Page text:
Employer medical benefit costs ‘to rise 10%’

By Supplied by Aon Time of article published Oct 2, 2019

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Employer-provided medical benefit costs in South Africa are forecast to rise 10 percent in 2020, outpacing the annual general inflation rate by 4.6 percent, according to the 2020 Global Medical Trend Rates Report released by Aon.

“The medical trend rate in South Africa for 2020 is expected to be slightly lower than the previous year. However, the medical trend rate levels in both nominal terms and real terms continue to be extremely high, and we do not expect to see a different path any time soon,” says Gavin Griffin, Aon’s executive head for employee benefits.

“The increase in VAT has already been fully assimilated by the market, and we will continue to see carriers working to contain costs by extending network arrangements to direct utilisation to more managed care interventions.

“The supply-and-demand side elements of utilisation have increased due to the ageing population of medical schemes, as well as the increased incidence of chronic disease. Therefore, increased utilisation remains the major cost driver.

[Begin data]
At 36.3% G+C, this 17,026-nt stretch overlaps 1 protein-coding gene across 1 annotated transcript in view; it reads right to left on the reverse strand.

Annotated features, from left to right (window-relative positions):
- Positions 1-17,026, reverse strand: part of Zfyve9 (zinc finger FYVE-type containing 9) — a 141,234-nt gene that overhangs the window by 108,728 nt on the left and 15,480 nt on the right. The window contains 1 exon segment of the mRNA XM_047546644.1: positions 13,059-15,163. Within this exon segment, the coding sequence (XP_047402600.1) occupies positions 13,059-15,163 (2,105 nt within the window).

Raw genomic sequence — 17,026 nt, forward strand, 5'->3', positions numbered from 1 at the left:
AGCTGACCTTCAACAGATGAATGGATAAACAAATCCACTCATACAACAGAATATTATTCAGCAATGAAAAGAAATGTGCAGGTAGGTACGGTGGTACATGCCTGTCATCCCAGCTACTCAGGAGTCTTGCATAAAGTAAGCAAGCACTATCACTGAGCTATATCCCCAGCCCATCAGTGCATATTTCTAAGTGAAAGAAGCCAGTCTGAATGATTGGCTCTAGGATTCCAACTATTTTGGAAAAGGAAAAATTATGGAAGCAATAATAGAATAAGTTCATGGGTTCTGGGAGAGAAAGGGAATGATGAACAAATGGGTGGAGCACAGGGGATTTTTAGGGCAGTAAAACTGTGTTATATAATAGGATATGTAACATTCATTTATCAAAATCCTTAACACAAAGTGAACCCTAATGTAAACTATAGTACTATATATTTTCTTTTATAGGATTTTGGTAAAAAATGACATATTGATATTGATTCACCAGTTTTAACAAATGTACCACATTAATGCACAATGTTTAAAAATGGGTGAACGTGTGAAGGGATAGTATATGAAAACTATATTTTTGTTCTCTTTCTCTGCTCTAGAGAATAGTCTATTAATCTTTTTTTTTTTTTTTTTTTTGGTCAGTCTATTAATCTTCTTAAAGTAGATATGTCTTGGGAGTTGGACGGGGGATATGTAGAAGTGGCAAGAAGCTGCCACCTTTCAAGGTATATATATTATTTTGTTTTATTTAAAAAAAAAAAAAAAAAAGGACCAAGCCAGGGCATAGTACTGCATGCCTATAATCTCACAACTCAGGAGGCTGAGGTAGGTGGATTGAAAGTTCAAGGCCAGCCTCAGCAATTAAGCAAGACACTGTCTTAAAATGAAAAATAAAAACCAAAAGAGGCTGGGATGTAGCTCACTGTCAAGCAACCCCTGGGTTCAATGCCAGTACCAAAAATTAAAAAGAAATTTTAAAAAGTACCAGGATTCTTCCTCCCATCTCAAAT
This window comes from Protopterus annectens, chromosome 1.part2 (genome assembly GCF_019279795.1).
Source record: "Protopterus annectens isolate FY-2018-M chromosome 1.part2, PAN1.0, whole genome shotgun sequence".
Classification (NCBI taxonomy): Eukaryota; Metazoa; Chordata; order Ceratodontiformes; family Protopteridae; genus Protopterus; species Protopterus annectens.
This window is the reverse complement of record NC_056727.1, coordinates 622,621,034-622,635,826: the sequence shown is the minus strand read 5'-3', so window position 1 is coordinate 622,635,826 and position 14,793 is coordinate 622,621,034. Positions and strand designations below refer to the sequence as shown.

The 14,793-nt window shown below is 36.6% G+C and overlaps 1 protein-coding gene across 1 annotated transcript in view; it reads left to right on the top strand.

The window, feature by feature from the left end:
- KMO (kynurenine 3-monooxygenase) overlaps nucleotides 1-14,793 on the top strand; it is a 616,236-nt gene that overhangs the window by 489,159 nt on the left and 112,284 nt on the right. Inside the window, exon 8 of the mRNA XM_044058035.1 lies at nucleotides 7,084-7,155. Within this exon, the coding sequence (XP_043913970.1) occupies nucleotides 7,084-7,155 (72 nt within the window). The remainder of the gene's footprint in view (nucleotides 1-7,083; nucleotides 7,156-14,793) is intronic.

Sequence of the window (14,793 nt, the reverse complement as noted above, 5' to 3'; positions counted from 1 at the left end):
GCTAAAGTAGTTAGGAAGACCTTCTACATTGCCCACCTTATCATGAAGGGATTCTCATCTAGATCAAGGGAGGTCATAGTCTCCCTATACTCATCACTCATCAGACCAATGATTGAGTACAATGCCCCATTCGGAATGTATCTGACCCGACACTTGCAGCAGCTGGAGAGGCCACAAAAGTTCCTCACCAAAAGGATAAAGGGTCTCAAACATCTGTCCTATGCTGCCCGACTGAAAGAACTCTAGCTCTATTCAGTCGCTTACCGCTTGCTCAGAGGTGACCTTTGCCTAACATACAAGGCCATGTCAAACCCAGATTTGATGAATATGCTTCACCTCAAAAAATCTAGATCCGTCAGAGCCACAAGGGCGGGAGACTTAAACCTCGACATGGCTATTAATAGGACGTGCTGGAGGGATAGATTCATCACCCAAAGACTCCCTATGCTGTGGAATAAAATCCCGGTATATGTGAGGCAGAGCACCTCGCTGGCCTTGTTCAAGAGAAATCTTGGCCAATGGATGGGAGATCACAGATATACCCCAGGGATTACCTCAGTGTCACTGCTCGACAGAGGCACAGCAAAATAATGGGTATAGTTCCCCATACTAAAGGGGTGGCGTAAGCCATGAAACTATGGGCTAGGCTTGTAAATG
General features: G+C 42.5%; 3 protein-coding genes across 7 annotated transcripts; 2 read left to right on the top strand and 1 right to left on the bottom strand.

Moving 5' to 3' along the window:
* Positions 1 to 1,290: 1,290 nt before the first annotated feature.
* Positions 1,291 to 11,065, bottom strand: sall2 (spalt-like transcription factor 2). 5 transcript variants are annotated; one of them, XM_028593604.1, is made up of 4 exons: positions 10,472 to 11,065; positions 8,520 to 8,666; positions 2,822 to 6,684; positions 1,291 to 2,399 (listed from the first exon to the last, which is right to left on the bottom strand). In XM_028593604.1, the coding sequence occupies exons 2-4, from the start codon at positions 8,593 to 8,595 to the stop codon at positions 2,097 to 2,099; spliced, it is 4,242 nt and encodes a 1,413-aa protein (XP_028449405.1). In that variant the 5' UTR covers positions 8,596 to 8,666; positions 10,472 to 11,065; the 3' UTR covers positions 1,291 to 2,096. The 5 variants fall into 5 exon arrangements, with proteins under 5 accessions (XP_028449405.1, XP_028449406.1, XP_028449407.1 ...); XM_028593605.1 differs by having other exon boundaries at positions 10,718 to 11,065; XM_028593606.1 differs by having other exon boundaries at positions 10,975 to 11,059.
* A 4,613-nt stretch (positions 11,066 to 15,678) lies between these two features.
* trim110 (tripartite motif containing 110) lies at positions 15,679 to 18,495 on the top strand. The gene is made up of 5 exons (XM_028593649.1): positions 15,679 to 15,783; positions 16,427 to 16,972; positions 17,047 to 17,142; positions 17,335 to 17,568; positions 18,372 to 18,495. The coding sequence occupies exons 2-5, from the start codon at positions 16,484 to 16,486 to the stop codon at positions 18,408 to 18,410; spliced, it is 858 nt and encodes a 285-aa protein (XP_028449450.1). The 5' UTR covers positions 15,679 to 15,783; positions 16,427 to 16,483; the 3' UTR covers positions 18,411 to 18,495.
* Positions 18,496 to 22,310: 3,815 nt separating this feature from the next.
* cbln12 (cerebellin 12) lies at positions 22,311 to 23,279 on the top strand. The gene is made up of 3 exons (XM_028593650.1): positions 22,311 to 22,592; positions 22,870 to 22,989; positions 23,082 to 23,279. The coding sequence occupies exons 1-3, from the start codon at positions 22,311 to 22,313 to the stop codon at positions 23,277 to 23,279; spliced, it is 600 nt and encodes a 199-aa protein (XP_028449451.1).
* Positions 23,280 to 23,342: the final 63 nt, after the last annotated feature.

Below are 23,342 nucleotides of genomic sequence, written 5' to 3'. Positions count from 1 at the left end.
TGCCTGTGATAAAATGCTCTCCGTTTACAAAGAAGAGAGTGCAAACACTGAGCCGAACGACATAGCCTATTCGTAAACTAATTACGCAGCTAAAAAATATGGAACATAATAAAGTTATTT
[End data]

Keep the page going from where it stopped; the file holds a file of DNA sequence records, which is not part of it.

“A medical scheme with an ageing member base is expected to have a 2 to 3 percent increase in claims for every year that the average age increases.

“The need to grow or maintain solvency levels and the ageing of the population will continue to pressure the market to keep medical trend rates at a high level.”

Globally, costs for employer-sponsored medical plans in 2020 are forecast to increase 8 percent, up from 7.8 percent this year. This is mainly due to expanded benefits and a slight increase in general inflation.

Projected medical trend rates vary significantly by region. Costs are expected to increase the most in Latin America and the Middle East/Africa region, with average medical premium rates forecast at 13.1 percent and 12.2 percent, respectively.

In contrast, Europe is projected to see an average medical premium rate increase of 5.7 percent.

Aon’s report confirms the increasing impact of non-communicable diseases on healthcare costs globally. In South Africa, high blood pressure, diabetes, gynaecological/maternity, cancer and ENT/lung/respiratory disorders are the most prevalent health conditions driving healthcare claims.

The report also confirms the growing prevalence of risks from unhealthy personal habits in South Africa, such as high blood pressure, high cholesterol, high blood glucose, lack of screening and inactivity.

Mental health prevalence is on the increase and is becoming a key focus for many employers.

“Many of the risk factors lead to chronic conditions with long-term medical costs that make them difficult to treat,” said Tim Nimmer, Aon’s global chief actuary for health solutions. “As a large portion of our waking hours are spent on the job, the workplace is a logical place to create a healthier culture.

“Our goal is to guide employers as they become more critical in helping individuals and their families to take a more active role in managing their health, including participating in activities and better managing chronic conditions.” 


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